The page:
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Greatestness came to town last week. Few noticed.

Johnny Unitas was the guest of honor at a luncheon at the J.W. Marriott on Tuesday, a fete meant to commend him for his work on behalf of prostate health awareness. Event organizers had hoped Unitas’ name would draw attention to the cause, for which he has been a paid celebrity spokesman for two years. On many levels, he’s got a good, good name.

It so happened that earlier that same day the NBA unveiled a list of the 50 best players from its first 50 years. The roster’s release inspired Shaq-or-no-Shaq? debates around water coolers all over America. There was similar harking back when the NFL had its own 50th anniversary some years ago, too. But there was no need to lump 50 names together: Unitas was singled out as the greatest player ever. There could be little quibbling about the choice.

Unitas made football what it is. In his 18-year NFL career, he obliterated the touchdown and yardage records of his peers and predecessors at the quarterback position, and essentially invented the two-minute drill. Unitas’ most storied moments came in leading the Baltimore Colts over the far more celebrated New York Giants in overtime in the 1958 NFL Championship. With that performance, the hunchbacked underdog with the buzz haircut recast pro football, until then a regionally popular sport, as the real national pastime. His physical appearance and conservative, incredibly efficient playing style were perfect for the times.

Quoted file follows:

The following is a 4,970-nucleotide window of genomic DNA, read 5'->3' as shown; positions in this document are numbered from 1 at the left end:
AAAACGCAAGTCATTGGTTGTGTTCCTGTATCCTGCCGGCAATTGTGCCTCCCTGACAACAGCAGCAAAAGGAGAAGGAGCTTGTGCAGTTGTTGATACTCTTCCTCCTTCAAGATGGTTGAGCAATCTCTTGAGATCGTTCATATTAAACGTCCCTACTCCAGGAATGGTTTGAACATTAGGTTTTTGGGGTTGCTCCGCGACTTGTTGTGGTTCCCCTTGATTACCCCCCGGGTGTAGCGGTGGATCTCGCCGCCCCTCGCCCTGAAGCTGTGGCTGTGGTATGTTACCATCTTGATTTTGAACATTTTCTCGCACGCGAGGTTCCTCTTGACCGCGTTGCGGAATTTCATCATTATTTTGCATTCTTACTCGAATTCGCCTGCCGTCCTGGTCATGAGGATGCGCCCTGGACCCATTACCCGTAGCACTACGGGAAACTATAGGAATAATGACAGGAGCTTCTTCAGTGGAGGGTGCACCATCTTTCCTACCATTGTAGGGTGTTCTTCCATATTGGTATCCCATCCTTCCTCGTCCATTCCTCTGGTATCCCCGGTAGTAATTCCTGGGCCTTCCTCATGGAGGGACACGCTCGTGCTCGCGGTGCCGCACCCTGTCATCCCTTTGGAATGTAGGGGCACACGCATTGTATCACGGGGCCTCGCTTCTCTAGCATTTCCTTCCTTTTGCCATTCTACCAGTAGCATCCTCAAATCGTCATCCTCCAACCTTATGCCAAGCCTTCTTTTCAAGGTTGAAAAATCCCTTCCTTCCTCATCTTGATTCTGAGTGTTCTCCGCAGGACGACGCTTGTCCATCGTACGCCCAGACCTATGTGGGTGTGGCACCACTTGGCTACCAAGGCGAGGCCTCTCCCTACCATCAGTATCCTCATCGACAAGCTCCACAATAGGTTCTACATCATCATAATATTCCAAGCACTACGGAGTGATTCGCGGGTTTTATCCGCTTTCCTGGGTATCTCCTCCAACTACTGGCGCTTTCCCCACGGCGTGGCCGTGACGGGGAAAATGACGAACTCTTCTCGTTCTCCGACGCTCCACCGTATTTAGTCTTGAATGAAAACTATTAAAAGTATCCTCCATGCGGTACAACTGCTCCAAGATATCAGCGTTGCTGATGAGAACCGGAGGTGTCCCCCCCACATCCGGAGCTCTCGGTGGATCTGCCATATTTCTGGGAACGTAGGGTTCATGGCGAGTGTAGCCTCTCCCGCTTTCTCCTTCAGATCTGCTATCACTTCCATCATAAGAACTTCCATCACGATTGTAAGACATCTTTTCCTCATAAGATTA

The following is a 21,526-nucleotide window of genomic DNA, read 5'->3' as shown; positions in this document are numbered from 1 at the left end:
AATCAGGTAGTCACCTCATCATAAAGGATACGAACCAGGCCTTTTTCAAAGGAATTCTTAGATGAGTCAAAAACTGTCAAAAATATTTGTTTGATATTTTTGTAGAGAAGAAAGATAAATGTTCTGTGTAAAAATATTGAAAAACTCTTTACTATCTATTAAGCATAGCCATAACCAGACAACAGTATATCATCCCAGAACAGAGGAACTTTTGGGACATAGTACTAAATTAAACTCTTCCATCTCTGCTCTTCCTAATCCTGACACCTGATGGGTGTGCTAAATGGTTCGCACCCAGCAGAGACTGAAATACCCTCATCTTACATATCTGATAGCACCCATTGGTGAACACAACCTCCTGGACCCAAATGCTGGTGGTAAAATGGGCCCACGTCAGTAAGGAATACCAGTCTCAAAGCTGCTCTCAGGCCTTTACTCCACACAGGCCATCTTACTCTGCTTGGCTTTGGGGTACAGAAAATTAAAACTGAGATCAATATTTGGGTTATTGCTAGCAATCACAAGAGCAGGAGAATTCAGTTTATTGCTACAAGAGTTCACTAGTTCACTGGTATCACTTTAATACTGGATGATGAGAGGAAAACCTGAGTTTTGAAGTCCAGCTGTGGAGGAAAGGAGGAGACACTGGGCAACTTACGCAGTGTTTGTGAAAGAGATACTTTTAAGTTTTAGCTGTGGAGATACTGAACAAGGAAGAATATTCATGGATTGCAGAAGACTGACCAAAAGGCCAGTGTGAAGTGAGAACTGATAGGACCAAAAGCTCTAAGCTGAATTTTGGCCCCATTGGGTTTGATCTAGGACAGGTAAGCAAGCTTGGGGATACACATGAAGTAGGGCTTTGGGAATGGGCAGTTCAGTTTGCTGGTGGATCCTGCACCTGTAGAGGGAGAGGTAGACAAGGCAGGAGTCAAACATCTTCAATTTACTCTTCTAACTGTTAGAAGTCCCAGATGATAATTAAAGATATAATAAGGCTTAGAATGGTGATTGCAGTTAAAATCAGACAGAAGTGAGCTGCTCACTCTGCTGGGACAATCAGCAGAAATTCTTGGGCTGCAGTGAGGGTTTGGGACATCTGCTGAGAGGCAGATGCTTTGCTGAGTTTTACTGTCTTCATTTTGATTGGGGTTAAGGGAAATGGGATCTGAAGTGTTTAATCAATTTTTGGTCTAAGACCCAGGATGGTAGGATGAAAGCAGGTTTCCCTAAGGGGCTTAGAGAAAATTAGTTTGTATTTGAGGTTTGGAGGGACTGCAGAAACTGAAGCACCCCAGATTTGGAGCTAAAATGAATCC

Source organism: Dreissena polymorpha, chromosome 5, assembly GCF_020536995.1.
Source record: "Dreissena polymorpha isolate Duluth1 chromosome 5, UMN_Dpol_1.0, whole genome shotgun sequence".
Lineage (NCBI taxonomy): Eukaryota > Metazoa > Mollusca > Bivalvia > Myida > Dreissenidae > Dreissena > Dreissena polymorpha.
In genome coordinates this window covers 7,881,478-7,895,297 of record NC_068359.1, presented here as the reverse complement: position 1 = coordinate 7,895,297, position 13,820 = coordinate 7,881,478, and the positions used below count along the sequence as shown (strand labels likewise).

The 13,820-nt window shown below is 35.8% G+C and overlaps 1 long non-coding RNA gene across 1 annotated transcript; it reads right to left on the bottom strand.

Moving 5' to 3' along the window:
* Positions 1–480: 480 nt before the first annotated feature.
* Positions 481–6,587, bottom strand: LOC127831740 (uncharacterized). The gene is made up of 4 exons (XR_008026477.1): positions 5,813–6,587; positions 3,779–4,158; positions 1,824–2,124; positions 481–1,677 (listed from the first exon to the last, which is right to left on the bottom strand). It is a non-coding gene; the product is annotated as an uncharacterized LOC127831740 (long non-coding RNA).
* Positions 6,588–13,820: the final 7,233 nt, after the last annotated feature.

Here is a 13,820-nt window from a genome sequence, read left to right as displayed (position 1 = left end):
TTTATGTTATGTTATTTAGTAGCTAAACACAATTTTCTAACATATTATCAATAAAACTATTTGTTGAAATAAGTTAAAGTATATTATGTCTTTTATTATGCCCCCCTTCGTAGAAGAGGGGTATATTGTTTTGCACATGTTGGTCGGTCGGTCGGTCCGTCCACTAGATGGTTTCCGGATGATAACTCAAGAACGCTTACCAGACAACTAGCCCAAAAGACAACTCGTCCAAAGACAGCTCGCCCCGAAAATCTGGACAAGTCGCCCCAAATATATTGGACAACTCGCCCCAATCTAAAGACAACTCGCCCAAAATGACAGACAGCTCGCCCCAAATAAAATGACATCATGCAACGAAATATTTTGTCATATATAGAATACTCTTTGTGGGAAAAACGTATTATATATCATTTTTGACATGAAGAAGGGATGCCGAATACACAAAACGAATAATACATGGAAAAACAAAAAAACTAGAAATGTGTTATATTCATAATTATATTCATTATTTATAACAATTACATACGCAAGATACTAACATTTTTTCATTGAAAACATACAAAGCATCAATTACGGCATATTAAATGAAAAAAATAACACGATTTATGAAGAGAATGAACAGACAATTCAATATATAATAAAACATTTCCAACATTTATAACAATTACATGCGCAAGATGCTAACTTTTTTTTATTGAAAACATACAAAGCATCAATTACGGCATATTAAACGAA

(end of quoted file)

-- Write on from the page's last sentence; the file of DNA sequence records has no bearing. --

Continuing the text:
Unitas is still beloved—if that’s a strong enough word—in Baltimore. The Ravens brought him out to Memorial Stadium to flip the coin at the team’s inaugural home game earlier this year. The inept Art Modell-run organization acted like the name of its ceremonial captain was a big secret before game time, but there would have been a riot if anybody else had been given the duty. A lot of cherished ex-Colts still hang around Baltimore, but nobody can fill Unitas’ high-tops in his hometown.

There isn’t, however, that same captivation outside Charm City. A PR firm hired to promote the luncheon told Washington news organizations that Unitas would be available for interviews at the hotel throughout Tuesday morning. I jumped at the opportunity, since I always viewed Unitas as among the most undeservedly underexposed of athletic icons. But Unitas’ appearance drew embarrassingly little response from other local media. Only one TV crew—from WJLA—bothered stopping by. The producer immediately declared that they wouldn’t be staying for lunch, when the actual awards presentation for Unitas was to take place. With that news, an overanxious flack, who never appeared the least bit cognizant that he was dealing with Greatestness, inanely decided it would be a good idea to bring Unitas over to a Marriott ballroom and stage a phony bestowal before the WJLA cameras. The station didn’t bother using the bogus footage, or even mentioning that Unitas was in D.C. for the day.

Then came my turn with the 63-year-old legend, who autographed footballs as we talked. The Colts had been in Washington to play the Redskins just two days before Unitas’ luncheon, so I began by asking if he’d watched the game on Sunday. When he said yes, he had, I got curious about who he cheered for.